On the 20th Anniversary of the landmark World Commission on Dams Report, a new report from International Rivers and Rivers without Boundaries charts an alternative course for post-pandemic energy development than the revitalization of a failing hydropower industry. As Rivers for Recovery details, despite the rhetoric of the hydropower industry, the industry’s global flagship projects continue to prove poor investments. This in addition to destroying critical ecosystems and biodiversity, while devastating local populations, human rights, and food security.
For years, the installation of new hydropower facilities has steadily declined as renewables have rapidly increased. This is a result of a confluence of factors including the growing cost-efficacy of alternatives (especially solar and wind), the lengthy timelines and burdensome costs (social, environmental, and economic) of large dams, a worsening climate crisis, technological innovations in energy efficiency, storage, and transmission, and a growing global movement to keep or return rivers to their natural state. Indeed Cambodia recently announced a 10-year moratorium on Mekong mainstream dams and U.S. governors announced the world’s largest dam removal project will proceed.
Yet, the International Hydropower Association (IHA), far from shifting course, is urging its members to “have shovel-ready projects in place for the post-Covid 19 economic stimulus plans.” In other words, the hydropower industry is seeing the pandemic as an opportunity to profit from recovery funds that would be much better spent elsewhere, including upgrading and improving the efficiency of existing dams.
Areas in focus
“The hydro industry is in the business of self-preservation. But humanity’s self-preservation needs to prevail,” said Darryl Knudsen, executive director of International Rivers. “Given the track record and problems inherent in large-scale hydropower, we should be rushing toward alternatives, not channeling money into false solutions.” The report’s survey of major projects that came online immediately prior to the pandemic includes:
The Belo Monte Dam in the Brazilian Amazon.
The project had a pricetag of $10 billion, was fraught with corruption scandals, devastated Indigenous territories and way of life, displaced thousands of families, and harmed critical biodiversity in the globally sensitive Amazon rainforest. What’s more, the project will only deliver a fraction of the 11 gigawatt (GW) capacity it promised. Yet the IHA heralds it as a major success.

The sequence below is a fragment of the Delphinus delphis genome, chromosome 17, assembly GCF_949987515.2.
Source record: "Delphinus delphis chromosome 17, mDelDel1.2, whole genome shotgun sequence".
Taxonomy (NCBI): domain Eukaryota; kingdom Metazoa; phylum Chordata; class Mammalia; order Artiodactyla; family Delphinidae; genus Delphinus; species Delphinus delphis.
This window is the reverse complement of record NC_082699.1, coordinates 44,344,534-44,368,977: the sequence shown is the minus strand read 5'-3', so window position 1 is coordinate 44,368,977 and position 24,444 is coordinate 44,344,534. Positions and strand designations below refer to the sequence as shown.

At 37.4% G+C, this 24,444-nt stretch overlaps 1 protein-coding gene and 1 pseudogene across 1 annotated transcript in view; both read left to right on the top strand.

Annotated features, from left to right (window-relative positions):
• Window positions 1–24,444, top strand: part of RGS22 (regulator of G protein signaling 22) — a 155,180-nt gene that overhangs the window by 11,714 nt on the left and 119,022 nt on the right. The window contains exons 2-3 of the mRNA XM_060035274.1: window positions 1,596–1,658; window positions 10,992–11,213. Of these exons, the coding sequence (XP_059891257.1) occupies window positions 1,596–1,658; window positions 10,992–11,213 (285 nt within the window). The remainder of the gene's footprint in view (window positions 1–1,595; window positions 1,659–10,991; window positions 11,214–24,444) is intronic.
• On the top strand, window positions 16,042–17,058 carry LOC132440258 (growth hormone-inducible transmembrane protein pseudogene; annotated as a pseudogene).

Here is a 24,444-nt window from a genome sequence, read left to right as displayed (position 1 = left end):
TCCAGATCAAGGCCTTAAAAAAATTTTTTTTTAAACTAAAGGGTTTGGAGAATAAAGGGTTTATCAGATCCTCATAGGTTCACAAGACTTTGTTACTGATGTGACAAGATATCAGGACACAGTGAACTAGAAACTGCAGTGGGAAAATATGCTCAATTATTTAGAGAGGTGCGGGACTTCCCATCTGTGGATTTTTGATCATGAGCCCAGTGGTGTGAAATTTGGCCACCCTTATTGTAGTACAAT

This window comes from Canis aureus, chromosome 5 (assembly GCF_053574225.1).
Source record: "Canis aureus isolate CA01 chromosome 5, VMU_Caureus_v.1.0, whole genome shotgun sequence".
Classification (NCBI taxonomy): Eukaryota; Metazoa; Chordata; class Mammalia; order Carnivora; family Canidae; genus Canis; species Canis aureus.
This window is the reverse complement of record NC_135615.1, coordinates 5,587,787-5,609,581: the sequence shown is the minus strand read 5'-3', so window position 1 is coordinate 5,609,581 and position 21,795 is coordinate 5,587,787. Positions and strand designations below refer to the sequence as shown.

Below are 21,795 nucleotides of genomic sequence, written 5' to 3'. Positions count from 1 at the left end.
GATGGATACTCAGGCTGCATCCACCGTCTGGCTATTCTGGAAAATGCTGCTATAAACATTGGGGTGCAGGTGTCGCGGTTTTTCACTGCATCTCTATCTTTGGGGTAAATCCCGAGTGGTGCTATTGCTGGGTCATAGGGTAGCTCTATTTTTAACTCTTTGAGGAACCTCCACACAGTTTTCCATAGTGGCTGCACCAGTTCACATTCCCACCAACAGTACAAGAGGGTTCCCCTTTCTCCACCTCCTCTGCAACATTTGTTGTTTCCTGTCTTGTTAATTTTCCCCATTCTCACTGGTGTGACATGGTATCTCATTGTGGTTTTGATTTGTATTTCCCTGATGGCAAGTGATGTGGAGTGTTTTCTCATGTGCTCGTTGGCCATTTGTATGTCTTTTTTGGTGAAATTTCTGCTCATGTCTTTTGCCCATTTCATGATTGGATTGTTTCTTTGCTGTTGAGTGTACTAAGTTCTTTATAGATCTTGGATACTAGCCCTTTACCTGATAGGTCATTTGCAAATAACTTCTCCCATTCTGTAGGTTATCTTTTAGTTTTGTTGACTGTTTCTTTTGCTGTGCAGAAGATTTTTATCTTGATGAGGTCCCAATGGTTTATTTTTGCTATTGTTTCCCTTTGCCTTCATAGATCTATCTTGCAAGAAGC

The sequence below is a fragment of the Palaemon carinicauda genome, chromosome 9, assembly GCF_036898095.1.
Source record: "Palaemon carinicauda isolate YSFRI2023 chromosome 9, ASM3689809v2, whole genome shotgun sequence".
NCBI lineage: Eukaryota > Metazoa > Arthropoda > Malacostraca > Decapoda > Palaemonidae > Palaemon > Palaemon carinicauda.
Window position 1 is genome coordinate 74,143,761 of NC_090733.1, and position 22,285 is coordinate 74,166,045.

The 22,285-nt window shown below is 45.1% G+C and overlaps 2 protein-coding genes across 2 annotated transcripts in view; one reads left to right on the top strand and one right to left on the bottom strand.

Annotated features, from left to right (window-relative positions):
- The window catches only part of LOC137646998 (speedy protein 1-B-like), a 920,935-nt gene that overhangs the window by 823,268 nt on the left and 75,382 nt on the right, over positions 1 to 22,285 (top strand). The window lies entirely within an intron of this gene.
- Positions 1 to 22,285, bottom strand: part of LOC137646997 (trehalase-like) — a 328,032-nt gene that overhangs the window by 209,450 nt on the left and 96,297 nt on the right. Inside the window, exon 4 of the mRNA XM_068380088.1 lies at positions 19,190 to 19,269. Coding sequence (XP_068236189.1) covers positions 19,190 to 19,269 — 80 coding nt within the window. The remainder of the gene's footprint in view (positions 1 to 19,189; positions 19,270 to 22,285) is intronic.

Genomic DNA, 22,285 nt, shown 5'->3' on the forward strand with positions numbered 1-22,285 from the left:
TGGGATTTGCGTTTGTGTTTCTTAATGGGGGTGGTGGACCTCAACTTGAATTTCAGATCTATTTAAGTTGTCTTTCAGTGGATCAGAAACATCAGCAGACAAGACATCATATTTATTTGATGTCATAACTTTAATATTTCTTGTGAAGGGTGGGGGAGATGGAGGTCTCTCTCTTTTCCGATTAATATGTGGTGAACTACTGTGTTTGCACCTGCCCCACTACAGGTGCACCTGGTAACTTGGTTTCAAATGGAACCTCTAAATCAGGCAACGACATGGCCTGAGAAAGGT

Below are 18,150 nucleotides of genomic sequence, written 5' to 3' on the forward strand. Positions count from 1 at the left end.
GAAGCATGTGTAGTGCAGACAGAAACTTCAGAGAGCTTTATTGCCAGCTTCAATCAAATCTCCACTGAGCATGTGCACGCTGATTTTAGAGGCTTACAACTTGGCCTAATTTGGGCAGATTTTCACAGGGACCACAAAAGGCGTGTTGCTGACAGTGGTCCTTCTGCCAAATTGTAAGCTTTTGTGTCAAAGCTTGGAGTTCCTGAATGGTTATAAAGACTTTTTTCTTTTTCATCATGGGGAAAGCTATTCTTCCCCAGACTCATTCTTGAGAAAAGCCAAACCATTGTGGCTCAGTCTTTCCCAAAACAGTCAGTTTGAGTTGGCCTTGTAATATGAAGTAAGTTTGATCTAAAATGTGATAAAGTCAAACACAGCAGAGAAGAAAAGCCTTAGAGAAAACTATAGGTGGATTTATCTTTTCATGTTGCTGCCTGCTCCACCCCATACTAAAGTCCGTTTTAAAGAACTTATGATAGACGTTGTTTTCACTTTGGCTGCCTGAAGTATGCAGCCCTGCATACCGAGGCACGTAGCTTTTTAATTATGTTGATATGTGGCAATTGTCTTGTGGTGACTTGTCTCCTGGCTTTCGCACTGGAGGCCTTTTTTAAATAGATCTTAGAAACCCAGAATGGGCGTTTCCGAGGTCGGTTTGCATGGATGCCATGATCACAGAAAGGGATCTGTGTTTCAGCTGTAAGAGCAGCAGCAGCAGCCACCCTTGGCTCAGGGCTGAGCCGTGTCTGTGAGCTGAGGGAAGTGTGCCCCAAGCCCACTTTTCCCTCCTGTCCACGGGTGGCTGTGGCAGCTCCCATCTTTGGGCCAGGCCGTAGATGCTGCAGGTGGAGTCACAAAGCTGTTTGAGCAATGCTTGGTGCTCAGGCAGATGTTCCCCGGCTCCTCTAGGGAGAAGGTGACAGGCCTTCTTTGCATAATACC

The Wunonglong and Dahuqiao Dams in China.
These recent additions to the series of dams on the Lancang, or Upper Mekong River, in addition to the new Xayaburi and Don Sahong Dams in Laos, have contributed to an unfolding ecological disaster downstream in the Lower Mekong Basin that threatens the world’s largest freshwater fishery and the collapse of the region’s “food bowl.”
The Genale Dawa III Dam in Ethiopia.
Finally commissioned after nine years of construction, the dam will restrict flows in such a way that Somalia’s agricultural production and food security could be seriously impaired.
“We have the opportunity for a reset in how we relate to and manage natural resources while developing energy solutions that genuinely address the climate crisis and build economies. It’s critically important we take the opportunity, lest we sink deeper into climate crisis and further accelerate the mass extinction of species.”– Eugene Simonov, coordinator of Rivers without Boundaries
Rivers for Recovery provides an indicative list of destructive projects that are yet in the pipeline but could be stopped with forward-thinking on cheaper, cleaner options by governments; a chance to avoid crippling new debt in the post-pandemic recession. It also provides a detailed roadmap that not only calls for a moratorium on new dams in the economic recovery, but investments in alternatives and increasing efficiency of current dams, and commitments to protect critical biodiversity and the world’s remaining, free-flowing rivers.
What’s more, the report’s findings affirm much of what the World Commission on Dams laid out twenty years ago. The Commission, a multi-stakeholder group from civil society, the private sector, academia, and beyond, examined the environmental, social, and economic impacts of large dams around the globe. And their final report, Dams and Development: A New Framework for Decision–Making, released in November 2000 under the patronage of Nelson Mandela, provided a comprehensive framework for alleviating the competing pressures on our scarce freshwater resources. Globally, rivers and the communities that depend on them remain threatened. And the fight against destructive, expensive, unprofitable dams continues. The Commission’s recommendations remain an important foundation for further innovations as we seek to rebuild economies from the pandemic.
Join the growing global call to ensure a truly green and just recovery can be found at www.Rivers4Recovery.org.
Additional Resources from the panelists:
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